Motor vehicle licensing costs for WA seniors have soared between 64 and 212 per cent in little over a year after the abolition of the private motor vehicle rebate, according to an Opposition analysis.
The $72 private vehicle rebate, introduced in 1990, was halved by the Barnett Government in its 2013-14 Budget and abolished from July 1.
The Government argued the rebate, which applied to all cars driven for non-business purposes, regardless of income or kilometres travelled, was poorly targeted.
Because some WA seniors and pensioners are eligible for up to 50 per cent discounts on motor vehicle registration, the Opposition argues abolishing the rebate has hit seniors and pensioners even more in percentage terms.
Licensing a small vehicle such as a Suzuki Swift cost $35.35 with concessions and the rebate before July last year but $110.45 from July 1, a 212 per cent increase.
A Holden Commodore cost $82.65 before July last year and now costs $159.15, a 92 per cent increase. Balga self-funded retiree Robert Fitzgerald yesterday produced 2013 and 2014 Department of Transport invoices for his 1980 Toyota LandCruiser that showed his licensing fee had jumped from $120.50 to $198.10, a 64 per cent increase.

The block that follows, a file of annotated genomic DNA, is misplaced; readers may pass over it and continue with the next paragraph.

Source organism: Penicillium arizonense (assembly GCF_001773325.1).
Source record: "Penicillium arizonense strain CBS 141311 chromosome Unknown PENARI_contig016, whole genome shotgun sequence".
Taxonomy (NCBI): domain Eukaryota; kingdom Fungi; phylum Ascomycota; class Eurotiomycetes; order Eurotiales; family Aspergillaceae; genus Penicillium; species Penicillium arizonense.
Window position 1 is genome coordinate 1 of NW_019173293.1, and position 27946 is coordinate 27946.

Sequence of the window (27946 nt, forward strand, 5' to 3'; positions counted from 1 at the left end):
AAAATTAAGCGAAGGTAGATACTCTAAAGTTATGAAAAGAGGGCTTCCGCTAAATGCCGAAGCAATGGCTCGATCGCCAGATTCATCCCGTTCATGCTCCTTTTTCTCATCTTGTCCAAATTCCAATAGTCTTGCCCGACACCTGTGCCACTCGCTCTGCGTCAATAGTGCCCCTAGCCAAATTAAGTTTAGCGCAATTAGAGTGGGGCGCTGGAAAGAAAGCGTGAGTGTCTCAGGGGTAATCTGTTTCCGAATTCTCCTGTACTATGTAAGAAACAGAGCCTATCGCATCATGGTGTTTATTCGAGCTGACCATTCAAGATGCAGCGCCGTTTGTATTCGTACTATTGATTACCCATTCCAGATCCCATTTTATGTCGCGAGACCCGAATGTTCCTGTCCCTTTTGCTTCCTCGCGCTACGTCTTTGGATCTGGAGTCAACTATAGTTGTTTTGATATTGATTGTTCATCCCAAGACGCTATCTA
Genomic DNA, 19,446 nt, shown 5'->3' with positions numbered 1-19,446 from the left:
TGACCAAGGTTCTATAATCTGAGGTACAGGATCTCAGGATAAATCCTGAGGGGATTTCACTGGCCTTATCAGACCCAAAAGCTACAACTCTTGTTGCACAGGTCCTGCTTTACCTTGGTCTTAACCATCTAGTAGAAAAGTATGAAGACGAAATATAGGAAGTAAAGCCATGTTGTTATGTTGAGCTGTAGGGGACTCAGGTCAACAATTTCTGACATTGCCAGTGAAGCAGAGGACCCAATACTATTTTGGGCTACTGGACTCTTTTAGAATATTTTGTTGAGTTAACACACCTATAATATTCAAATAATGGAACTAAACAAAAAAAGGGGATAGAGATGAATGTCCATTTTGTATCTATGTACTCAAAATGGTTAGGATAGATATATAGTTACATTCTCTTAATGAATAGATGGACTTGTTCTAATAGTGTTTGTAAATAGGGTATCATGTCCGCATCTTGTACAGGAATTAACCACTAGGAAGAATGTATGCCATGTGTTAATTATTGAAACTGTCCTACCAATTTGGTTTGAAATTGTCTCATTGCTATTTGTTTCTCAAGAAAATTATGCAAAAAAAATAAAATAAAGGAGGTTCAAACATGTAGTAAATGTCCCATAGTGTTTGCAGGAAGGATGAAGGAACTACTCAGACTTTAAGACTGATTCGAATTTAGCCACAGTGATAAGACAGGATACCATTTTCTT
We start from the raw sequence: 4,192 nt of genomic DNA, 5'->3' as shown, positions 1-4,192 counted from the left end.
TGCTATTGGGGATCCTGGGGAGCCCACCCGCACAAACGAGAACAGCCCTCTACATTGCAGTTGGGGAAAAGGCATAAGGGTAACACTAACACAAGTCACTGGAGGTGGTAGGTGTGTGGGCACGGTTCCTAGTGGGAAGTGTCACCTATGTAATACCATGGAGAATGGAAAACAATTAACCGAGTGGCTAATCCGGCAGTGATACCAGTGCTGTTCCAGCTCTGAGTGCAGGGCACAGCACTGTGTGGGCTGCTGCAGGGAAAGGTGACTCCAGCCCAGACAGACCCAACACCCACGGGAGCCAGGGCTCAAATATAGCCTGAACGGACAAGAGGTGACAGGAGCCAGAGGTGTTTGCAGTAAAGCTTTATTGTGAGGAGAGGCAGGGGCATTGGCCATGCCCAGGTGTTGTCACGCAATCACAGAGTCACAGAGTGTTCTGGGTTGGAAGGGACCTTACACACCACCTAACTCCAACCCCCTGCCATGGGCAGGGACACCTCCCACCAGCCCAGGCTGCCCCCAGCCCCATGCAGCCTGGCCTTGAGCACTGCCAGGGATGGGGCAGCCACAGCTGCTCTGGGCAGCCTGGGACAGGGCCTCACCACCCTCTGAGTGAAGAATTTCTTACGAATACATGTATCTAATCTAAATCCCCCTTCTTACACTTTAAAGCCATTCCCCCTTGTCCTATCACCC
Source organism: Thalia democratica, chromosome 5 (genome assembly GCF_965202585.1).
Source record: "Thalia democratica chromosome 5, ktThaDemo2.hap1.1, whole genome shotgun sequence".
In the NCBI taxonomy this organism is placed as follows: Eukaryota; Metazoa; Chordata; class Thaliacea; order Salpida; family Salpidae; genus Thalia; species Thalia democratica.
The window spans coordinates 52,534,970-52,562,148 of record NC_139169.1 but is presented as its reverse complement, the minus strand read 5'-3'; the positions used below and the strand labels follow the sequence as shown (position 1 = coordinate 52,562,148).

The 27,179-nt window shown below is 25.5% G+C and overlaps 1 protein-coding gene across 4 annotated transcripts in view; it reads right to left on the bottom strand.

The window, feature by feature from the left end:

"It is a little difficult, of course, because you set yourself a budget and you try to stick to it," Mr Fitzgerald said. "But when you keep getting these increases all the time, it's pretty hard to manage."
Shadow treasurer Ben Wyatt said in many cases the increase in licensing costs would "wipe out" the value of the Government's seniors cost of living rebate.
"Mr Barnett may think seniors are unreasonably grumpy, but the problem is the Government, in its ad hoc financial management, has made individual ad hoc decisions without considering the overall impact that has on the household budget of . . . a senior, on a fixed income," he said.
Transport Minister Dean Nalder said the rebate had applied to everyone in the community, not just seniors.